Pop Art Tinged With the Timeless

TILSON By Michael Compton and Marco Livingstone. Thames and Hudson. 183 pp., $45

LOOKING at the recent work of British artist Joe Tilson, it might seem strange to know that he came to prominence in the 1960s, as a member of the Pop Art fraternity.

Pop Art, if it was in any way a movement of inherent homogeneity, was certainly urban. In Britain, it was partly a deliberate snub to what was seen as a soft English tendency toward Neo-Romanticism, harking back to such 19th-century pastoral artists as Samuel Palmer.

Tilson was born in London, and he worked in the city after attending art school there. (He had previously been trained as a carpenter and had served in the Royal Air Force.) When no longer a student, he lectured at St. Martin's School of Art, which was quite a stirring pot for new ideas in the early '60s London art world.

But the content of his art, even if it did seem to use some commercial techniques espoused by many of the Pop artists - the silk-screen, acrylic look, the depersonalized surfaces and smooth edges - did not, in fact, echo the ironic engagement with modern trivia, style, or communication that characterized much of the work of these artists. Nor, looking back now, did it make many specifically urban references. @bodytextdrop =

IN 1970, Tilson and his wife moved to Wiltshire, England, into the countryside. They have lived and worked there, and in a second house in Tuscany, ever since. But he was not, as it turned out, the only so-called Pop artist in Britain to head for the country. Painter Peter Blake also did so.

Both retreats, if that is the right word, seem to have been the result of an instinctual recognition that urban art - along with urban people - had somehow lost touch with vital origins and convictions, and that art should become once again, as it had been in the past, a necessary tool for reforging links with the earth, nature, and ancient beliefs.

In this, Tilson and Blake, in their different ways, were to some extent simply acting in tune with the times. The ecology movement, specifically Friends of the Earth, had their bearing on artists. ``Earth art'' and a variety of tactics for bringing art and landscape together developed out of the late '60s.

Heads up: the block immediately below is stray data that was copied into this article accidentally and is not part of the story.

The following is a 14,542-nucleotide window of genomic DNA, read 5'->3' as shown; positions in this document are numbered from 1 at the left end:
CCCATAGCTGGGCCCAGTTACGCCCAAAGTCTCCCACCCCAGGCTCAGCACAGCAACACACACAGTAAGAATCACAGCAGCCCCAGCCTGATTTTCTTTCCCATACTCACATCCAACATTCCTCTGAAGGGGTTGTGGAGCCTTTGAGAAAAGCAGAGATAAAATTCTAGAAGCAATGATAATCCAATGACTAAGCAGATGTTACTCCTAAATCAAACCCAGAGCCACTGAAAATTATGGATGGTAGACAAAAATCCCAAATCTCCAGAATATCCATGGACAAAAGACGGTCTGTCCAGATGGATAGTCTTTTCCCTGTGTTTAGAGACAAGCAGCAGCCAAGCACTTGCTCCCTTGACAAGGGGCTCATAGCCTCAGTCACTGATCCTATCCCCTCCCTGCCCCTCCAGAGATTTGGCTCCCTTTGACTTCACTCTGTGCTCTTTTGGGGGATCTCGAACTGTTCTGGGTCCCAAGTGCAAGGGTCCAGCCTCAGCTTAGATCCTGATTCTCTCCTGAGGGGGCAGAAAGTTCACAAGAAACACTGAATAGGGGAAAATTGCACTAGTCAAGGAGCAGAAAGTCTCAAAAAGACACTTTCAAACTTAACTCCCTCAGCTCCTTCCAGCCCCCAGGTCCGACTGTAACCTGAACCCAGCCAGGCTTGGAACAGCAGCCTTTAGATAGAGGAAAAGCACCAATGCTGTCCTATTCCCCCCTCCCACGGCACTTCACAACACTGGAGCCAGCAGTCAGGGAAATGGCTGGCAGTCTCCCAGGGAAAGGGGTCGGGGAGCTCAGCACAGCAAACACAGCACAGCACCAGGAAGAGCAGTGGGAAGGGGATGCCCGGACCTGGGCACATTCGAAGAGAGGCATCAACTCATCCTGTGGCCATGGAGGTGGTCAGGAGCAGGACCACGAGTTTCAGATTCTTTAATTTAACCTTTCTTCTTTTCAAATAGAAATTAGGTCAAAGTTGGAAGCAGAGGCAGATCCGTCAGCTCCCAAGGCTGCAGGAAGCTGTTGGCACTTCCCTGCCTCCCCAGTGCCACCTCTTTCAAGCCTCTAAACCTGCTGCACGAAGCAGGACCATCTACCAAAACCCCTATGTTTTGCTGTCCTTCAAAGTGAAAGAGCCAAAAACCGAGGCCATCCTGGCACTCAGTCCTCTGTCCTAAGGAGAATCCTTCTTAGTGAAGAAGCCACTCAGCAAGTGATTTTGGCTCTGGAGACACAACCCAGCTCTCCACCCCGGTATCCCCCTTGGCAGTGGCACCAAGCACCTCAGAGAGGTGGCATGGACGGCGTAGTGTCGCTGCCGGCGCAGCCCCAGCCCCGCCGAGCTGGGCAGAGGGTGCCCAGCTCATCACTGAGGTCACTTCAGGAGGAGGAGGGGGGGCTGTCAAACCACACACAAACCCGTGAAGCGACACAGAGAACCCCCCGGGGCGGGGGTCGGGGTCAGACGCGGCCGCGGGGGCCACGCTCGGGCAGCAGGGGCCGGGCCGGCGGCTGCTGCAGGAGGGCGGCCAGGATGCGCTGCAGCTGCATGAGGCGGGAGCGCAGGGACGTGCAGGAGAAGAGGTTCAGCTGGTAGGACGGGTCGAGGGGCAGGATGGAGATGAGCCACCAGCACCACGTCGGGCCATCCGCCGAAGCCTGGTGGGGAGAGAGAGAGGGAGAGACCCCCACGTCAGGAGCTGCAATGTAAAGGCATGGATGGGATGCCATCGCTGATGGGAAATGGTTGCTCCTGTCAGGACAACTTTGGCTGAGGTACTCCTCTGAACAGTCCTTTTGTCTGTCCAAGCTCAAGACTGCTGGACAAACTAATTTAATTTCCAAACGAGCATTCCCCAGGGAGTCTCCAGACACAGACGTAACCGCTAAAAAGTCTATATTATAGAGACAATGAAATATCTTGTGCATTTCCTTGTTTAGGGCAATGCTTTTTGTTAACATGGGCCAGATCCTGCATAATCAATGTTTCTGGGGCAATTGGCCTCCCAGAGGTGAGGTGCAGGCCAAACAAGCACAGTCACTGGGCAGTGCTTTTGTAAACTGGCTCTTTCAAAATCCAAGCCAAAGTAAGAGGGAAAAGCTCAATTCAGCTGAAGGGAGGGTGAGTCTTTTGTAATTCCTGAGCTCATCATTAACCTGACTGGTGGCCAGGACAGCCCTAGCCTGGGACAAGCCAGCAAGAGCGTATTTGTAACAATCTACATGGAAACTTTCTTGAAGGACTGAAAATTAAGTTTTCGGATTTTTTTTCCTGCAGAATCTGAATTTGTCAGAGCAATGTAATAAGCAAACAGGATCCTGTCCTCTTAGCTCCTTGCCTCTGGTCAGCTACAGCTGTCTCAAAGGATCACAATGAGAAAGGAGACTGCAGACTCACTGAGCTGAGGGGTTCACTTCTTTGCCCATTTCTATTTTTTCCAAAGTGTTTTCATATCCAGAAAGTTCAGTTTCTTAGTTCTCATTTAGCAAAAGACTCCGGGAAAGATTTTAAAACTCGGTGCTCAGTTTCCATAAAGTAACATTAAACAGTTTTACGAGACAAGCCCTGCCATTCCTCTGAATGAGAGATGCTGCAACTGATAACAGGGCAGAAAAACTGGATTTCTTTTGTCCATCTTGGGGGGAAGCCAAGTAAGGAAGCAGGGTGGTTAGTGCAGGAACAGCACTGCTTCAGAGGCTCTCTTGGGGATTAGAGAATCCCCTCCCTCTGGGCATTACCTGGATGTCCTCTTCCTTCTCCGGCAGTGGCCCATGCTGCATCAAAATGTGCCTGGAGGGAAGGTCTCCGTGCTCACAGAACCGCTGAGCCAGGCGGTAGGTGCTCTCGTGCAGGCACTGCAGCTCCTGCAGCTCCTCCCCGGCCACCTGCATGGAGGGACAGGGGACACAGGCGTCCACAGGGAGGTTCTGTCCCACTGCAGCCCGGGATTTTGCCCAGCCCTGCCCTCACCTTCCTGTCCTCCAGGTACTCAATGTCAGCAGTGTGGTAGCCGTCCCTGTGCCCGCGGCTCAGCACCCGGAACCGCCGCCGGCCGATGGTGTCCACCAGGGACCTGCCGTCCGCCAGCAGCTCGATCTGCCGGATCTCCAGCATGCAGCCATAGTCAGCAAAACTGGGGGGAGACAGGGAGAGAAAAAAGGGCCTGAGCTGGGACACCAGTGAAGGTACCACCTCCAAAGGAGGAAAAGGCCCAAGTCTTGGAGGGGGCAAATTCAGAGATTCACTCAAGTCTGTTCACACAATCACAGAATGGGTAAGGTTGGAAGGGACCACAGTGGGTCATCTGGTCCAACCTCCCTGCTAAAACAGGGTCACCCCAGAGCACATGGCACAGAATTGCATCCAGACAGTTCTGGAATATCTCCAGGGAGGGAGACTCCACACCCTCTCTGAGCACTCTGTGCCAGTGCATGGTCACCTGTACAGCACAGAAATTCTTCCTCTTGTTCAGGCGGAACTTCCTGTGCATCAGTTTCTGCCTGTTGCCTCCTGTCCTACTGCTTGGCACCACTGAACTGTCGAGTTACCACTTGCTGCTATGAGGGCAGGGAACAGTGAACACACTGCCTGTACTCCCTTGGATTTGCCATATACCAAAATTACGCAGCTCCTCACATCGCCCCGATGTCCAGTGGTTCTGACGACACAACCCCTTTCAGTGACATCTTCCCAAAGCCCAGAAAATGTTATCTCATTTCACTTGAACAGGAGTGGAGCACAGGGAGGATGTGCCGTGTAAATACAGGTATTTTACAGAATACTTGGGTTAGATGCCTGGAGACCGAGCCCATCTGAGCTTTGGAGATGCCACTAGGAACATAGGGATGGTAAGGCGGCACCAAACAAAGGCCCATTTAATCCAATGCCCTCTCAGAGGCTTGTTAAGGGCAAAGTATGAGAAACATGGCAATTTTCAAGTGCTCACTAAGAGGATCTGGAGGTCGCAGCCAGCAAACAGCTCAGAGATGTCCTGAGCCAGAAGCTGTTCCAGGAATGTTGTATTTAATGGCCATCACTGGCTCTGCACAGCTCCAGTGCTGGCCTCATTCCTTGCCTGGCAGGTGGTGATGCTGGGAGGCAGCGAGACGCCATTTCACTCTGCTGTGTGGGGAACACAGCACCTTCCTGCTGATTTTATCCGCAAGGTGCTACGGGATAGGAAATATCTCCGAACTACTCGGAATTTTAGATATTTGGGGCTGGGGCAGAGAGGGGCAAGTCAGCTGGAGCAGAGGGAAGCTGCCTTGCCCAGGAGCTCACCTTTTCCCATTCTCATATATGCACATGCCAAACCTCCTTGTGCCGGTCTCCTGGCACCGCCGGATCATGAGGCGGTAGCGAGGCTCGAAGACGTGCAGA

But Blake and Tilson hardly became ``landscapists,'' even in a nontraditional sense. Their interest had more to do with myth. In Blake's case, his fascination for the nostalgia of urban folklore extended into similar feelings for rural folklore.

Tilson was much less interested in Wiltshire as such and more in mankind's primitive relationship to the earth, wherever. Tilson is a traveler and a collector of books, using both as stimuli for his art. It was the ``dream time'' of Australian Aborigine belief that first inspired a series of works after his move to the country. In later years, his chief inspiration has been with Greek mythology.

But Tilson's ideas range more widely across times and cultures than these two particular preoccupations would suggest, and have encompassed alchemy and other primitive ideas in his attempt to return to what he calls a ``basic concept.'' This concept is that man ``everywhere in the world, relates to the sun, the moon, to standing up. There's north, south, east and west, the four directions. Why things grow, how they grow, how the seasons change. Night, day. The basic given data of experience and the physiological aspects of procreation and birth are totally unchanged. What I'm dealing with is trying to pick up these very basic facts and propose them again as Art....'' @bodytextdrop =

These words of Tilson's are quoted in a new book about him, ``Tilson'' by Michael Compton and Marco Livingstone. It is the first book to illustrate his work with any kind of comprehensiveness. The authors have both contributed helpful introductory essays. But the body of the book is like an exhibition between covers, presenting paintings and constructions from 1951 to 1992.